Wednesday, December 16, 2009

Christmas Tree – Real or Fake?

T’was the week before Christmas, no decorations up – you are busy – you are rushed. You can’t be bothered. Then the kids start complaining.

The mess of a real tree or the old reliable fake tree from storage?

You toss the ideas around and figure the fake tree from the shed. Who wants pine needles everywhere, sure they smell is nice, but after a week the real tree starts to look decidedly tired. So out with the real, and in with the 20 year old antique!

My tree is 23 years old this year, and I gather many others have similarly geriatric trees, residing in their storage areas, be it in the shed or the roof space!

First a little history and then into the Bad 'V' Good of a each type of tree!

The first artificial tree originated in Germany, towards the end of the 1800’s and comprised of metal wire trees, covered in feathers, which often had been dyed green to imitate the colours of a real pine tree. In the 1930’s, the Addis brush Company (which also made toilet brushes) started making brush trees using the same machines as those that made the toilet brushes. This design was patented in the 1950’s. Since then artificial trees have grown in both size and quality.

So now, let’s look at the difference between the two – the good, the bad and the ugly.

Real Tree
Real Trees cost more, as they are purchased new each year
In the growing process, real trees absorb carbon dioxide, which is a good thing
Real trees MAY be more of a fire risk as they dry out and the lights are turned on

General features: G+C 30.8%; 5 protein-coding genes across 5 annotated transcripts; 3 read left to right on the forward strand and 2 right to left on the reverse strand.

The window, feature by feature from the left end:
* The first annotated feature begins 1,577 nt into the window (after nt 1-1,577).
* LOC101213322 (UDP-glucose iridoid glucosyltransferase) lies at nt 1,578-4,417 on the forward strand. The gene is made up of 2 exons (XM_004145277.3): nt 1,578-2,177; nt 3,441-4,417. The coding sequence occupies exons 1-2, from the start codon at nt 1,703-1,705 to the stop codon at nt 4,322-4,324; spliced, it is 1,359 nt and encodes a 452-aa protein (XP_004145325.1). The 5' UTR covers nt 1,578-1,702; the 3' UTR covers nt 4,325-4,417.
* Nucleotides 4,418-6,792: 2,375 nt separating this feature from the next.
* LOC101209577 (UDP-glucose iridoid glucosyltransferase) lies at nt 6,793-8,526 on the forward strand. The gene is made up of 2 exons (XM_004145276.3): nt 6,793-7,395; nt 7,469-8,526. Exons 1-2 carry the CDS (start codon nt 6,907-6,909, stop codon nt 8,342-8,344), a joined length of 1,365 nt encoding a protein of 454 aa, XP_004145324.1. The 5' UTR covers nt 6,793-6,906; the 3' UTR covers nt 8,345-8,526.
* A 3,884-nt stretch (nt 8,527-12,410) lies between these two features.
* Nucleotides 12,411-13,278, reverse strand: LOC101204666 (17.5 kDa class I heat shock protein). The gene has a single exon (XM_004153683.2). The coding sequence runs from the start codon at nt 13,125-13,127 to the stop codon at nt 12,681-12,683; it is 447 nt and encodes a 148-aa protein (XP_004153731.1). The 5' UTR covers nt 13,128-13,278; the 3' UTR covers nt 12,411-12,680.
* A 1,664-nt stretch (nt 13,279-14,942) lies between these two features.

Real trees allow the scent of pine to permeate the house
Visitors to your house MAY be allergy to pine needles
Provides jobs in the growing, transportation and sale processes
Need constant tending, with water and pine needle pick-up
Has a limited indoor life span
Dispose of the tree can be a problem
Estimated Annual Contribution of Greenhouse gases is 3kg per annum

Fake Tree
The ongoing monetary cost decreases with each year of use
A slightly less of a fire risk than real trees – as branches are insulated
No smell
NO allergy concerns
No on-going job prospects, once the tree has been purchased
No tending required, once tree has been erected
No life-span restrictions – although disposal may be an issue if and when required
No immediate disposal issues
Some cheaper trees do look cheap, and visually worse than a ‘real’ tree
Time is required to assemble the tree and make it look good before decorated
To negate the environmental impact you need to keep your tree for 20 years, (average 6yrs)
Fake trees may contain toxic materials such as lead.
Estimated Annual Contribution of Greenhouse gases is 8kg per annum

There are pros and cons with both types of trees, like always convenience is a big factor in choosing which tree is right for you.

There is another option you could consider. If you have the room in your backyard, why not grow a potted pine, something like a Douglas Fir – which is a tree, that is quite rare. The only thing you have to remember is that the work of that Christmas tree is a weekly thing and not just once a year. It certainly is a feasible idea, just involved more work.

I prefer a fake tree – not just because of the cost, but it is simple and easy to erect, no chasing around, if I want to erect my tree at midnight on Christmas Eve, I can do that. A real tree you wouldn’t be able to do that.

Viva la tree – what are your thoughts? – Fake over Green? Green over Fake? Would love your input, perhaps you are making that choice as we speak? – Let us know – appreciated!


  1. I grew up with real trees and I can't stand them now. We have used the same fake one for about ten years. For two years before we had a decorated Norfolk Island Pine in a pot. This year we have a new second hand fibre optic tree. Very nice.

  2. Thanks for the comments Andrew!
    I had a real tree once, It was messy and the disposal side of things complicated the issue. I don't mind fake trees - at least they don;t need water and you can ignore them for 11 months of the year.
    A potted tree would be an option - but as we don't have a garden (we live on 5acres) we don't water anything - so it would probably die :(
    We are stuck with a fake tree!